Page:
Britain Needs More Houses
House building in the UK seems to be happening all around us as it always has done. It seems that new building sites are appearing with the same regularity as they always have, but this is obviously not the case, given the price and scarcity of homes today.
In fact Britain is in a doldrums of house construction that has been around since the financial turbulence of the late nineteen seventies.
The state of the Nation’s housing became apparent to the government in the course of the First World War, when the army exposed the physical state of much of its working class conscripted men.
The type of houses they lived in were breeding grounds for tuberculosis, polio and lack of sunlight and vitamins leading to rickets in early life.
After the war, the Government, in a new era of social responsibility to house the Nation and returning soldiers, embarked on a “Homes fit for Heroes” campaign and in 1919 passed the Housing Act which led to councils as well as the private sector, becoming involved in house building.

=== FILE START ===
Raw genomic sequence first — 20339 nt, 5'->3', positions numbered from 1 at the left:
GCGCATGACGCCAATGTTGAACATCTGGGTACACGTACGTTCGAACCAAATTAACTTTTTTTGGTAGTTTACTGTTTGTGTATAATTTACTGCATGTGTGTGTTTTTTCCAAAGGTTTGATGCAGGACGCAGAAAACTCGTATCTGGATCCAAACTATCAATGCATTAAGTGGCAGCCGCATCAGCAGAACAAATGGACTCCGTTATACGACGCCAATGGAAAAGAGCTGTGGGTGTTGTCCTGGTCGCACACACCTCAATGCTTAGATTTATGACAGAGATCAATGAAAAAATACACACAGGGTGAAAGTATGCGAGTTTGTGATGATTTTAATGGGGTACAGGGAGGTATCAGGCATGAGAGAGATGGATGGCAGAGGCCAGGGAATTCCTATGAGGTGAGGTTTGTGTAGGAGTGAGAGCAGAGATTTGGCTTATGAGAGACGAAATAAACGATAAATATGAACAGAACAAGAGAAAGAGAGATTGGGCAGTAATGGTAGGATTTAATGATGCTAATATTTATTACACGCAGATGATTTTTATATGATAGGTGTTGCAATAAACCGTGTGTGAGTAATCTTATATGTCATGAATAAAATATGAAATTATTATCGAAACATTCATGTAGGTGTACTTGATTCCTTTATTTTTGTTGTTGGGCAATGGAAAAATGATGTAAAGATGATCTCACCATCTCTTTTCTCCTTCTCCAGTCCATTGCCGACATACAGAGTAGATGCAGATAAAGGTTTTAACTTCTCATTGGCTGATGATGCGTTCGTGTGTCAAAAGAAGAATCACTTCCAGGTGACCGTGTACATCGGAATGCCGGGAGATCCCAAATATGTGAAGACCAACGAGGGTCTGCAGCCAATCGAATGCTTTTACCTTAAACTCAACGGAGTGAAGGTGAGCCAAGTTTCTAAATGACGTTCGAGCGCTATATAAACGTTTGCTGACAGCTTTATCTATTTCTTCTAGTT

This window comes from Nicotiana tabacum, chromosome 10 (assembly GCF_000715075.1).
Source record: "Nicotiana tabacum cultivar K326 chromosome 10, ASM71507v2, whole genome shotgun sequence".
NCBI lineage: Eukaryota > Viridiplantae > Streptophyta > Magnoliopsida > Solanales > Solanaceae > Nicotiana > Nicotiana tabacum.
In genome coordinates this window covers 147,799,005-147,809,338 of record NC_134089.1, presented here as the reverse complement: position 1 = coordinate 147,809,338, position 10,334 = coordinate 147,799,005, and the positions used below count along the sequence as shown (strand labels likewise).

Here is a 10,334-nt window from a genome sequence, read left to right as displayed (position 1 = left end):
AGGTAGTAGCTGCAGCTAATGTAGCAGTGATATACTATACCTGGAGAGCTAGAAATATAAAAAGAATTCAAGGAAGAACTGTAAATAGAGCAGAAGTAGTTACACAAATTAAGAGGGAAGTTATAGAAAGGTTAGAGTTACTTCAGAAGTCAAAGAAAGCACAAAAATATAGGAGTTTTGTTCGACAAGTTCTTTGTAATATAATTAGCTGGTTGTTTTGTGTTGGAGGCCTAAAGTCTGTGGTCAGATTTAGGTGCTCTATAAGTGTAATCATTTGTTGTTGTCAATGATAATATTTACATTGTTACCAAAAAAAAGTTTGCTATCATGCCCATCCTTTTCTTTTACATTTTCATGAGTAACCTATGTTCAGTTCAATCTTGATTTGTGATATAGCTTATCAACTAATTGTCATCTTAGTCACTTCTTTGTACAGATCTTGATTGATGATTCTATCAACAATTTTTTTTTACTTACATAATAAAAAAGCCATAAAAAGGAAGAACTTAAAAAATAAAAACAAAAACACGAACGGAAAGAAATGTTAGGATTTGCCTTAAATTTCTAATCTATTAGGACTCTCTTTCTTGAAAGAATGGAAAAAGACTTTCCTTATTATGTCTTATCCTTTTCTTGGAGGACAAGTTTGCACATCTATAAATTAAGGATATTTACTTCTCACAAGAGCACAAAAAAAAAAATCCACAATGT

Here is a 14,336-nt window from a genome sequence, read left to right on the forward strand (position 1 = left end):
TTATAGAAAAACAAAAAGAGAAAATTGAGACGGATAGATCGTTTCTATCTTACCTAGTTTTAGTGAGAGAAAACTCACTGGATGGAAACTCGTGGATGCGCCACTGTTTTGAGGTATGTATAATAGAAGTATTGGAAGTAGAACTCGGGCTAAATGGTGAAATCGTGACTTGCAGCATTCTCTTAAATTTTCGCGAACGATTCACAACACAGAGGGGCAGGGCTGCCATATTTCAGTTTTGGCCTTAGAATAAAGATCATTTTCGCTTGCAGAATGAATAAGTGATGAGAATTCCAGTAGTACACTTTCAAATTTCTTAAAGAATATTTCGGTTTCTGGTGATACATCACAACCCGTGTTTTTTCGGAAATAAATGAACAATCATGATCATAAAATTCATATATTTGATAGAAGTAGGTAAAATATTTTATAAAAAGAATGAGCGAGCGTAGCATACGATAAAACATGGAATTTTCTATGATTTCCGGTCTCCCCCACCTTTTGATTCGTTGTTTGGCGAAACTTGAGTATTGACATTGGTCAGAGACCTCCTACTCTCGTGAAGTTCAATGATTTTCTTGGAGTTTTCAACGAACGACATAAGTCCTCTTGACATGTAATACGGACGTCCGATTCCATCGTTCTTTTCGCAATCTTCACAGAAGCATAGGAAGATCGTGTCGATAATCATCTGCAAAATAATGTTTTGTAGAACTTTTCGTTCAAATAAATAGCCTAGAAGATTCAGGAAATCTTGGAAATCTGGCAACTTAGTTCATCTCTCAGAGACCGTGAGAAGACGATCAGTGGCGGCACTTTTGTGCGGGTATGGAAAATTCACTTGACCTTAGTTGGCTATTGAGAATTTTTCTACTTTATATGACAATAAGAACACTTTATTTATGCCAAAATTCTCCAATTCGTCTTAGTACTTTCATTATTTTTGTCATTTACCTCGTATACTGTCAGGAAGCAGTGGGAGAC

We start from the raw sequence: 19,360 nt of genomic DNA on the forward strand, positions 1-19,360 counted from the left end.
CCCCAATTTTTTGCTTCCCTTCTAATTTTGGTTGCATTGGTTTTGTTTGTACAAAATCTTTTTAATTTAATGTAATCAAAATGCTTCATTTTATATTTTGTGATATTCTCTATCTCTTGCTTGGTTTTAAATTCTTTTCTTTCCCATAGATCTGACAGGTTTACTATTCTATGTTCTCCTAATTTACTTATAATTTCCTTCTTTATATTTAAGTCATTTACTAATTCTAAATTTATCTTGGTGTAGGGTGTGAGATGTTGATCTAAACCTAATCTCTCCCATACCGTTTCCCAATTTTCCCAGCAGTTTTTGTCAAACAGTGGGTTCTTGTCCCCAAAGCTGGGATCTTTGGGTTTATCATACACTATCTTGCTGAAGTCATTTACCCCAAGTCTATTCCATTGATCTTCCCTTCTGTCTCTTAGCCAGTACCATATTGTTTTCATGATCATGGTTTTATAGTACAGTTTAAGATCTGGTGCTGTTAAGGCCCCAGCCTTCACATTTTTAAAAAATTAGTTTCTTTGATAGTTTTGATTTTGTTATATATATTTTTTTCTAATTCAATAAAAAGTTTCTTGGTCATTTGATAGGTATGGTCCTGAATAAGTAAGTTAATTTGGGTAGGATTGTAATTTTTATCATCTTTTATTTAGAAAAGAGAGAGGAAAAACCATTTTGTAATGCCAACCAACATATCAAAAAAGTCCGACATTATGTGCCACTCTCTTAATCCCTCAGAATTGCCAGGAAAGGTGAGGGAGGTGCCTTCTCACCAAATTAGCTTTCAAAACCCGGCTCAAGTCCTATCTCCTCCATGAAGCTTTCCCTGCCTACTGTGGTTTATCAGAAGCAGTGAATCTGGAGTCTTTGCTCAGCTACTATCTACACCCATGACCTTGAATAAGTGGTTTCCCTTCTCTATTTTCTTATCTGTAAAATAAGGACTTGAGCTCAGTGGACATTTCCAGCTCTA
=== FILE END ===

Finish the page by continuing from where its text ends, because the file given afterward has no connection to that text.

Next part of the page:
Councils were to be subsidised by the Government to initiate house building programmes to provide new good quality homes, with the costs divided between the tenants, the local rate payers and the Government backed council.
House building by councils and by the private sector together, took off, in the post war years, and as the recession of the early thirties began to bite, the government pushed the house building industry to supply more to aid the slum clearance programmes of the inter war years.
Building all but stopped for the duration of the Second World War, and given the materials shortages which immediately followed it, did not really pick up until the early ‘40s, and the ensuing boom saw house numbers of around 300 to 400 thousand being built annually.
These sort of figures continued until the economic crash of the seventies. The end of council building, after the “Right to Buy” policy of the early eighties, heralded a lack of new house building that has been with us ever since.
At the turn of the millennium, a report noted that at least 250,000 homes had to be built each year to avoid soaring house prices and a shortage of affordable housing.
The industry has struggled to annually achieve half of that number, and the consequence of record house prices and availability is what we see now.
The country needs to see more new house building, and the sooner the better.